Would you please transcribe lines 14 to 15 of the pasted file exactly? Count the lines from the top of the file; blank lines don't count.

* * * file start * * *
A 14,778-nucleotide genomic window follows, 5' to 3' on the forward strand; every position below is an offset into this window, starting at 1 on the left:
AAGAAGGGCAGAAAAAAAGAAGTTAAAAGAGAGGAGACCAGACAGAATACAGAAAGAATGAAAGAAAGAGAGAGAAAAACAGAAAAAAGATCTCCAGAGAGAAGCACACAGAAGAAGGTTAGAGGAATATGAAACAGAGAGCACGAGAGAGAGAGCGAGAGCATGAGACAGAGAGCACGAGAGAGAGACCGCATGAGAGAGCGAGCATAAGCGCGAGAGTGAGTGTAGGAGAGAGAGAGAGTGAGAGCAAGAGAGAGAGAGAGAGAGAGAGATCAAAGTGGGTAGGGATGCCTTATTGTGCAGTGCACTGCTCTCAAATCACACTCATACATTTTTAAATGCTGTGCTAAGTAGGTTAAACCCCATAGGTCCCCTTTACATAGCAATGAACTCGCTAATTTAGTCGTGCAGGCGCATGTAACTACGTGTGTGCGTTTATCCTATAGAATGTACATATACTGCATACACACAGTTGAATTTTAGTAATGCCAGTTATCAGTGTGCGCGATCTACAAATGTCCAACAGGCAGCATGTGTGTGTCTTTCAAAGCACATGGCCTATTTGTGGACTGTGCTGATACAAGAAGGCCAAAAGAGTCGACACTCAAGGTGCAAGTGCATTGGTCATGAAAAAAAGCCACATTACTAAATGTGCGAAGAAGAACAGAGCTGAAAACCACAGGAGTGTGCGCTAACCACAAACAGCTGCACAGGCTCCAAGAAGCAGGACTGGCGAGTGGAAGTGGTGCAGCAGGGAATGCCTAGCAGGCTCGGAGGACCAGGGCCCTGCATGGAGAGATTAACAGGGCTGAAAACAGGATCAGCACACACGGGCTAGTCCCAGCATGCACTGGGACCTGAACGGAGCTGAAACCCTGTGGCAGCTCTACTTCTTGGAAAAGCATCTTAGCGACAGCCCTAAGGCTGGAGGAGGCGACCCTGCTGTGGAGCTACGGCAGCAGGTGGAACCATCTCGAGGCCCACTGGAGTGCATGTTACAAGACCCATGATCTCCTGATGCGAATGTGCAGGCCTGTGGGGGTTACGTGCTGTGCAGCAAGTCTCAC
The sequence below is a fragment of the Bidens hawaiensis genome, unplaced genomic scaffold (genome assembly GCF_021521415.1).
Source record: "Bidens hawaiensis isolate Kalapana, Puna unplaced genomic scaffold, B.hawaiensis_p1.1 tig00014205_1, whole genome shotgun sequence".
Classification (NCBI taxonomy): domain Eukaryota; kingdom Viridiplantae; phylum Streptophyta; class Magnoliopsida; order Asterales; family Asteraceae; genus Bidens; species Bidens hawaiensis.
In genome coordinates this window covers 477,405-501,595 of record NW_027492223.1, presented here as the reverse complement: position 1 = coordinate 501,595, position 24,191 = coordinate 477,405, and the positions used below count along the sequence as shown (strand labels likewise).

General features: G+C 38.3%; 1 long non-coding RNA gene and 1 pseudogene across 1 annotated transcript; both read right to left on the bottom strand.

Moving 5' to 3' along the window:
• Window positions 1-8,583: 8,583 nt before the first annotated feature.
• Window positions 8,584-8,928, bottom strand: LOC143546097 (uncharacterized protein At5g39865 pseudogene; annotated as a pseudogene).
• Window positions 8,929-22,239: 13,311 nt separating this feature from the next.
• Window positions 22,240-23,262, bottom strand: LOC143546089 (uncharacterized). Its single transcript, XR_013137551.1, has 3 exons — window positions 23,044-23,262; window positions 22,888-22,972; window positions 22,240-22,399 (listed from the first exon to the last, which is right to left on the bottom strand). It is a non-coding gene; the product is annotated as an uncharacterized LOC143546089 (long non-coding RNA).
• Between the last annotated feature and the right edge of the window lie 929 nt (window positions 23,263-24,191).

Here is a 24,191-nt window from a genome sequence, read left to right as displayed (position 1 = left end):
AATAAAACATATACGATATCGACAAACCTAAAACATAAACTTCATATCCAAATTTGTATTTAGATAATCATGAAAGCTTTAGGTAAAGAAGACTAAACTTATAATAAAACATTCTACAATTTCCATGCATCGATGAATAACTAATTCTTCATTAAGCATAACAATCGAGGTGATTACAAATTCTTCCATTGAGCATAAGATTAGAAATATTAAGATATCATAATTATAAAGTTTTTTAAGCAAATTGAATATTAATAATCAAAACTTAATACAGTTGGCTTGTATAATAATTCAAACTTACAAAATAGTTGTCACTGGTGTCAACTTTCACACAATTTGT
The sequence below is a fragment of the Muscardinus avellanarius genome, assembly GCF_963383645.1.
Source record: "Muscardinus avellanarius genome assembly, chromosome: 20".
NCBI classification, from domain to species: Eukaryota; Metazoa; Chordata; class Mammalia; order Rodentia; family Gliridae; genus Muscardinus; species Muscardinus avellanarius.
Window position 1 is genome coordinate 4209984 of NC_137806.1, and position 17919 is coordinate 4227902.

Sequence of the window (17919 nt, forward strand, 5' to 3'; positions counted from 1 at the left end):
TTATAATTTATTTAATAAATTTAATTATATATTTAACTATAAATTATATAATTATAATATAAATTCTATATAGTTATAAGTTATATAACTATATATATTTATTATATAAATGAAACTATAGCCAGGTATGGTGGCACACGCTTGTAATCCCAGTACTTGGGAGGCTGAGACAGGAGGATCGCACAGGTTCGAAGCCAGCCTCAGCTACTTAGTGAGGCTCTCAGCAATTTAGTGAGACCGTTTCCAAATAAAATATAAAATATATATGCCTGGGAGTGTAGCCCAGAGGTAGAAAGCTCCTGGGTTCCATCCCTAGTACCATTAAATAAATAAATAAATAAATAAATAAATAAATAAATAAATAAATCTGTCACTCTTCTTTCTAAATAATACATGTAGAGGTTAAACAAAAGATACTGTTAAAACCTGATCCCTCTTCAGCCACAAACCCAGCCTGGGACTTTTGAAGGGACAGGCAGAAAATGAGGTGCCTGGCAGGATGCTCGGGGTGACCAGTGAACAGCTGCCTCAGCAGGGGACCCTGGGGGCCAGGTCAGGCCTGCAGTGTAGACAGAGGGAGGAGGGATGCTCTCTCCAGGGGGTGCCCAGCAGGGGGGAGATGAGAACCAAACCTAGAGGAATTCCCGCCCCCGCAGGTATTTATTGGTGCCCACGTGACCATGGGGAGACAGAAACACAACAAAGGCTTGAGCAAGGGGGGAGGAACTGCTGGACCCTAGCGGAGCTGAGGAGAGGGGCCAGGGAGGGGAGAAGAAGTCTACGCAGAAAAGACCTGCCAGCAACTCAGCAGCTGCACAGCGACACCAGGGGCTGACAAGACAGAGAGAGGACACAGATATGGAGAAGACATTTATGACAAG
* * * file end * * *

Here is a 24,191-nt window from a genome sequence, read left to right as displayed (position 1 = left end):
AATAAAACATATACGATATCGACAAACCTAAAACATAAACTTCATATCCAAATTTGTATTTAGATAATCATGAAAGCTTTAGGTAAAGAAGACTAAACTTATAATAAAACATTCTACAATTTCCATGCATCGATGAATAACTAATTCTTCATTAAGCATAACAATCGAGGTGATTACAAATTCTTCCATTGAGCATAAGATTAGAAATATTAAGATATCATAATTATAAAGTTTTTTAAGCAAATTGAATATTAATAATCAAAACTTAATACAGTTGGCTTGTATAATAATTCAAACTTACAAAATAGTTGTCACTGGTGTCAACTTTCACACAATTTGT